A mecca for longboard racers


Carole Rubin / Contributing Writer
May 22, 2014 10:27 AM

For longboard racers, the Attack of Danger Bay is mecca.

The race was the first anywhere in the world, beginning 13 years ago and organized by Pender Harbour’s Bricin Lyons. Since that time the sport has spread across Canada and the United States to Mexico, all over Europe and South America. There are two international longboard racing associations, a world championship and a world cup.

And it all started here.

Lyons and his fellow school mates became the infamous Team Green: Sandy Charlton, Mike Roosen, Rylan English and Scott Smith. They are literally known around the world for their green hair and no-holds-barred style. Now that they have grown up and out, Team Irene has become the local representative.

Attack of Danger Bay used to feature untrained, eager racers bombing the course in make-shift gear on scrounged boards, crashing more often than reaching the finish line.

Times have changed. Riders sport custom made full body leathers and safety helmets, custom or off the rack boards, racing wheels and trucks from a dozen different North American manufacturers, all selected by each for their feel. And these riders have trained. The result is an incredible day of races by super groms and groms (kids aged 12 to 16 and classed by size), a women’s class, an open class and a master class for over 30s.

This year, the open was set to be a contest between 2013 world champion Adam Persson of Sweden, Jackson Schapiera of Australia and Kevin Reimer of the U.S.

Reimer took many firsts on the World Cup circuit in the past two years. He also won Danger Bay in ‘08, ‘11 and ‘13.

“My feelings about a fourth win [at Danger Bay] are those of nervousness and excitement,” said Reimer before last Sunday’s competition. “It’s always a huge deal to win Danger Bay, and doing so more than once is super challenging. I’ve been putting in lots of time training this year, so I hope that it pays off on the track.”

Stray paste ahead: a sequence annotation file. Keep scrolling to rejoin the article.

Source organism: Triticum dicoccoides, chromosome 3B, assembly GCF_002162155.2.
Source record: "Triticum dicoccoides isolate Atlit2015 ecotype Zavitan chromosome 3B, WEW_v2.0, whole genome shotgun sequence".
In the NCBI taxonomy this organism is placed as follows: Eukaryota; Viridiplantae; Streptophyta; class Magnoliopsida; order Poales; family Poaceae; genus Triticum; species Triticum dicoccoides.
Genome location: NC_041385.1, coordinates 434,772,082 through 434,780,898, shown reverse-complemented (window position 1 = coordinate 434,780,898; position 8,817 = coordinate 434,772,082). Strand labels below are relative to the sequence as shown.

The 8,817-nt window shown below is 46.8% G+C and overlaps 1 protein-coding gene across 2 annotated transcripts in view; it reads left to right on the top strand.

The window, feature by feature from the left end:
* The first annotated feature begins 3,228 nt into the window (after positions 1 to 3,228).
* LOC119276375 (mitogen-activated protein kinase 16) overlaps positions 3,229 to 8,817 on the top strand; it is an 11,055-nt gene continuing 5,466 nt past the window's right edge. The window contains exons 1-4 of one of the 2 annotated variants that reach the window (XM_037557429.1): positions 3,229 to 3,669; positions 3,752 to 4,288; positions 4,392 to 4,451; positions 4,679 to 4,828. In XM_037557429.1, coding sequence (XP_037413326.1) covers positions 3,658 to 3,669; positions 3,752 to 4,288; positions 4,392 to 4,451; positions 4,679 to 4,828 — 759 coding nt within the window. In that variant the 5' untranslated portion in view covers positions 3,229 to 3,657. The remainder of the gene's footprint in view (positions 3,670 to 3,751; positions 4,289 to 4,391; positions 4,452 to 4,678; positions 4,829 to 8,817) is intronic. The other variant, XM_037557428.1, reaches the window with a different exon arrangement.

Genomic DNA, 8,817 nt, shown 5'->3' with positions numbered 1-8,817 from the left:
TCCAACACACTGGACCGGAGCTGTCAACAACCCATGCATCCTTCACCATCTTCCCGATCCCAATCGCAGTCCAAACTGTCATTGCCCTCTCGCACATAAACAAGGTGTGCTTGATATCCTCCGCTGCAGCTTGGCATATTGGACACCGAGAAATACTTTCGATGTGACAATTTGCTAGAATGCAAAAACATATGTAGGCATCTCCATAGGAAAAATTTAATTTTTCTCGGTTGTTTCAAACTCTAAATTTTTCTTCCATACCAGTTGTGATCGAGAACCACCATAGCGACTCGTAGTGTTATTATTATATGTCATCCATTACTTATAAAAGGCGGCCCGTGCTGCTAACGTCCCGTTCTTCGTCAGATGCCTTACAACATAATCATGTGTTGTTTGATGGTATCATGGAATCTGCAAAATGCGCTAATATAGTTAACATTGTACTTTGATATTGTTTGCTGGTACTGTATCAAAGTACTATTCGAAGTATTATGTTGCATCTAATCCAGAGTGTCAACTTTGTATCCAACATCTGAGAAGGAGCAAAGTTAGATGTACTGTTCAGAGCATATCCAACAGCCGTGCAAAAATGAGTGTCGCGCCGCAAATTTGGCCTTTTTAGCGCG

Team Green Member Smith also came to win. He has won the world cham­pionship and the World Cup, but the home podium has eluded him so far.

The course is on local roads closed for the day by the good graces of the neighbourhood. Lyons visits every homeowner on the course every year, making sure they are happy. To prevent vehicles from choking the area, school buses run all day between Madeira Park and the course. Bales of hay line the corners three deep and high for safety, and ambulances are on site. Lyons remains as excited about organizing Danger Bay as he was 13 years ago.

“My longboard has taken me all over the world and this is my time to give back to my home town,” he said.

Sunday’s races proved to be some of the best and most competitive yet.

In super groms, Charlie McMillan was first, followed by Nick Hurley in second and Team Irene’s Warner Endert in third. In groms, Clayton Ronanuk was first, Shaun Ketchum was second, and Kenan McMillan was third, with Team Irene’s Cypher Clerx fourth. In women’s, Elena Corrigall of Calgary was first, Victoria Waddington of Kelowna was second, and Katie Neilson of Vancouver in third. In masters, Landyachtz owner Tom Estrand was first, Abec 11 owner Chris Chaput of California came in second, and Jody Wilcox of Kimberley was third. And in the open division, Reimer pulled off a four-peat, with Persson in second and Schapiera in third. 

© Coast Reporter


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